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SQL/Oracle COUNT, DISTINCT, NVL

Objectives

This tutorial covers the following objectives:

  • Construct and execute a SQL query using the COUNT group function
  • Use DISTINCT and the NVL function with group functions

Purpose

  • Being able to aggregate (group together) data using SQL functions enables businesses to do calculations that would otherwise have to be done by hand.
  • Remember the example of having to count all of the students in your school? A daunting task!
  • There just aren’t enough hands to accomplish it manually.
  • Fortunately, the SQL group functions can easily process these types of requests.

COUNT

  • COUNT(expression) returns the number of non-null values in the expression column.
SELECT COUNT(job_id)
FROM employees;
COUNT(expression)

COUNT and NULL Values

  • Twenty rows of employees are listed in the employees table, and if you select commission_pct, twenty rows are returned.
  • Adding a count function to the query COUNT returned only four.
  • COUNT specifically counts the commission_pct column but ignores the null values in the column.
COUNT and NULL Values

COUNT All Rows

  • COUNT(*) returns the number of rows in a table.
  • It does not specify a column (which may or may not contain nulls) to count; it counts the number of rows returned in the result set.
  • For example, to find out how many employees were hired before 01/Jan/1996, COUNT can be used in the SELECT statement.
SELECT COUNT(*)
FROM employees
WHERE hire_date < '01-Jan-1996';
COUNT All Rows
  • We use COUNT(*) when we want to make sure that we count all the rows (including duplicates), as well as those that may have nulls in one or more columns.

If a WHERE clause is included in the SELECT statement, COUNT(*) returns the number of rows that satisfies the condition in the WHERE clause.

We actually need to use (*) because the syntax rules require that every function has at least one input argument, enclosed in parentheses.

DISTINCT

  • The keyword DISTINCT is used to return only non-duplicate values or combinations of non-duplicate values in a query.
  • Examine the query below.
  • Without using the keyword DISTINCT, the query returned all of the job_id values from the employees table, including the duplicate values.
SELECT job_id
FROM employees;
DISTINCT

DISTINCT Example

  • To eliminate duplicate rows, use the DISTINCT keyword as shown here.
  • Using the DISTINCT keyword returned all of the job IDs exactly once, with no duplicate values.
SELECT DISTINCT job_id
FROM employees;
DISTINCT Example

DISTINCT Non-duplicate

  • The keyword DISTINCT, when used in a query selecting more than one column, will return non-duplicate combinations of the selected columns.
  • Examine the result set shown here.
  • Notice that no duplicates exist of the combination of job_id and department_id even though duplicates exist in both columns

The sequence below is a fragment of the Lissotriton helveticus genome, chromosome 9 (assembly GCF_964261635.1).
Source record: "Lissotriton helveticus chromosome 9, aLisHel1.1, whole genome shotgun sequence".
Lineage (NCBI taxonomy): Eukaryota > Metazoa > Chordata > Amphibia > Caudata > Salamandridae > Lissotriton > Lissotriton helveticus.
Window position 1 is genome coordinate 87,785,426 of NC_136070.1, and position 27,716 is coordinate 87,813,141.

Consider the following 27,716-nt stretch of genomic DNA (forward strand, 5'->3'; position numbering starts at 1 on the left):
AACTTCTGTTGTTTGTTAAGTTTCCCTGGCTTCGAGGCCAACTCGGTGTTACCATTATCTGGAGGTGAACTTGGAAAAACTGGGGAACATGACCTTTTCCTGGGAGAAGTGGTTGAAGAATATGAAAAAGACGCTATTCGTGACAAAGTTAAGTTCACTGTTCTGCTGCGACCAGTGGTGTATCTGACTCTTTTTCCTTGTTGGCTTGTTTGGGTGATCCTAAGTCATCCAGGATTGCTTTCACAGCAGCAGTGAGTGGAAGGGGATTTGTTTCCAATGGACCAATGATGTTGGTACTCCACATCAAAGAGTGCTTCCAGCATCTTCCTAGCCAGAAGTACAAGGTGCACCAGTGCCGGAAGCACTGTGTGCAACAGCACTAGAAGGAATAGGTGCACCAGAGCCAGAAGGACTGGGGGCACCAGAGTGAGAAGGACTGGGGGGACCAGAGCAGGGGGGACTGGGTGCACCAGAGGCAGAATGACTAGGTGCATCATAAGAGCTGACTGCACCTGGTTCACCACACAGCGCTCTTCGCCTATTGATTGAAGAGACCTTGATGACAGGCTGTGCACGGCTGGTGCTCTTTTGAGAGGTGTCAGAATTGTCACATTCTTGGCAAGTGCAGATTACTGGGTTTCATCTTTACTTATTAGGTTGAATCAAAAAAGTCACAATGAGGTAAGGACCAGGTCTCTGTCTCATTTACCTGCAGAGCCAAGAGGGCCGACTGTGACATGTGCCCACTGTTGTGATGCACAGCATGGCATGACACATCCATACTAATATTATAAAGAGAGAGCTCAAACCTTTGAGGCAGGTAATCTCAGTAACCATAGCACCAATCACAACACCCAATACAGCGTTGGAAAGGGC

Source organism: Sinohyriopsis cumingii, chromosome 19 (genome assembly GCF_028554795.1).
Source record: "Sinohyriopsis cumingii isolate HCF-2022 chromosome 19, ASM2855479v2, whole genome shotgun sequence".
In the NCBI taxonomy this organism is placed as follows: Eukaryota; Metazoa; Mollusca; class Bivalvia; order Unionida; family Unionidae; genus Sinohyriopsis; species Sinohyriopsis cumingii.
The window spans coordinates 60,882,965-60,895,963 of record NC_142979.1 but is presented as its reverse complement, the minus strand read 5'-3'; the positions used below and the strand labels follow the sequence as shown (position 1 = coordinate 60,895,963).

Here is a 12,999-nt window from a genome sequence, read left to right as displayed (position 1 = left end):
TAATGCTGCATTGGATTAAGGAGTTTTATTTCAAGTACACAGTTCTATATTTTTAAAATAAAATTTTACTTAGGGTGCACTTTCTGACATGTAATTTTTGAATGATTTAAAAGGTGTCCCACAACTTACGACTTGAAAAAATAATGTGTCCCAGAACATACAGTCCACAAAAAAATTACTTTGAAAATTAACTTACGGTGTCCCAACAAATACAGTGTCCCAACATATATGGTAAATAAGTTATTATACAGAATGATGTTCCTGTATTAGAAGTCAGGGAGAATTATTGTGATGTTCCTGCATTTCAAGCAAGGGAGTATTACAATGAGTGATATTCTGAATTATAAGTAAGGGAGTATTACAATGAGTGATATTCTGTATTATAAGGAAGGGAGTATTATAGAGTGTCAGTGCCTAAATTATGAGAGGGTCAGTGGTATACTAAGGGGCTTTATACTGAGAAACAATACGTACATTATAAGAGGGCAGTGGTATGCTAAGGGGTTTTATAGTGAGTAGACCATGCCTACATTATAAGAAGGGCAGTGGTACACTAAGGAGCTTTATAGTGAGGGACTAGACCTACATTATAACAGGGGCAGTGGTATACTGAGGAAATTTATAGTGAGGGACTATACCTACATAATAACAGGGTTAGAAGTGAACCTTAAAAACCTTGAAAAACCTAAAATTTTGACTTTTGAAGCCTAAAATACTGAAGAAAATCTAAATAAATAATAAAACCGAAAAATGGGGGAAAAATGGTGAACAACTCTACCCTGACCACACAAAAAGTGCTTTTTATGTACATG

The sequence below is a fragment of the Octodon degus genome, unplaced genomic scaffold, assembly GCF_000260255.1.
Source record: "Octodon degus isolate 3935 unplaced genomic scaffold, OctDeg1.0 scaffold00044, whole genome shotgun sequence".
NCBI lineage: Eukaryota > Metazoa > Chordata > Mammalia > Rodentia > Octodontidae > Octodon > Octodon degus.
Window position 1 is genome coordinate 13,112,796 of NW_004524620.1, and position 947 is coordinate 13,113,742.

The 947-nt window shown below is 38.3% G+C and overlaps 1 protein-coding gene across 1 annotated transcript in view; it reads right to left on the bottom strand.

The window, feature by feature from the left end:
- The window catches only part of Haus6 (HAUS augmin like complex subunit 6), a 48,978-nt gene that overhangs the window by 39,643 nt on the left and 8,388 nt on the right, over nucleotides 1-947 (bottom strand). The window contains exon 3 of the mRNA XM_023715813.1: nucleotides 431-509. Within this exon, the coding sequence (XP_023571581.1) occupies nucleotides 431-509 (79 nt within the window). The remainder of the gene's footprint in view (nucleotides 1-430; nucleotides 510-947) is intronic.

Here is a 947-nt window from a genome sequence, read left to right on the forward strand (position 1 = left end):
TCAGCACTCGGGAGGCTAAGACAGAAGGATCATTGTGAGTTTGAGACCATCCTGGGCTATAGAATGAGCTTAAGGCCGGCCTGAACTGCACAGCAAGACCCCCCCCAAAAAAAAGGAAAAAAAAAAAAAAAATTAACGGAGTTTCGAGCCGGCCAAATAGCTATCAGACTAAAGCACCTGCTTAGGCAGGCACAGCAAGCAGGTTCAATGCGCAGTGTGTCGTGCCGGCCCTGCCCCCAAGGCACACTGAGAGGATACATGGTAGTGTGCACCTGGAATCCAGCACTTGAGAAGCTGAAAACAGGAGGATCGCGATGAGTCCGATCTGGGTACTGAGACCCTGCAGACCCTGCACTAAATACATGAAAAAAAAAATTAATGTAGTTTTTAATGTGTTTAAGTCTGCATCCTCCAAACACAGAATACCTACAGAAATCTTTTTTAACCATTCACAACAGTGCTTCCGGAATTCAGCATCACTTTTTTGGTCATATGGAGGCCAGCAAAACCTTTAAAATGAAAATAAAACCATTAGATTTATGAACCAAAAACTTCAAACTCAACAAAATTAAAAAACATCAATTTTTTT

SELECT DISTINCT job_id,
department_id
FROM employees;
DISTINCT Non-duplicate

Using DISTINCT

  • The keyword DISTINCT can be used with all group functions.
  • Using DISTINCT makes the function consider only non-duplicate values.
  • The two statements on the right produce different results because the second only considers one occurrence of 17000
SELECT SUM(salary)
FROM employees
WHERE department_id = 90;
Using DISTINCT

DISTINCT and COUNT

  • When using DISTINCT with a group function such as COUNT, the result set will return the number of non-duplicate column values.
DISTINCT and COUNT

NVL

  • Sometimes it is desirable to include null values in group functions.
  • For example, knowing the average number of customer orders served each day could be used to judge how much food to order each month.
  • Some days the restaurant is closed and no customers are served, but the owner has found that computing the average by including the days he is closed is a better indicator than just counting the days with customers.
  • The SELECT statement to include null values could be written starting with:
SELECT AVG(NVL(customer_orders, 0))
  • Another example on employees table:
NVL
  • Compare the results of the two queries above.

As discussed in the previous group functions lesson, the employees table has 20 rows. Only 4 employees have a commission_pct, the other 16 rows contain NULL. The average is calculated by finding the SUM of the not null rows, and dividing by the COUNT of the not null rows.

The second query substitutes a zero for those employees having a NULL commission_pct. The average returned is calculated by finding the SUM of all (twenty) rows, and dividing by the COUNT of all (twenty) rows, therefore the average is much lower.

Terminology

Key terms used in this tutorial included:

  • Aggregate
  • COUNT (expression)
  • COUNT (DISTINCT expression)
  • DISTINCT

Summary

In this tutorial, you should have learned how to:

  • Construct and execute a SQL query using the COUNT group function
  • Use DISTINCT and the NVL function with group functions

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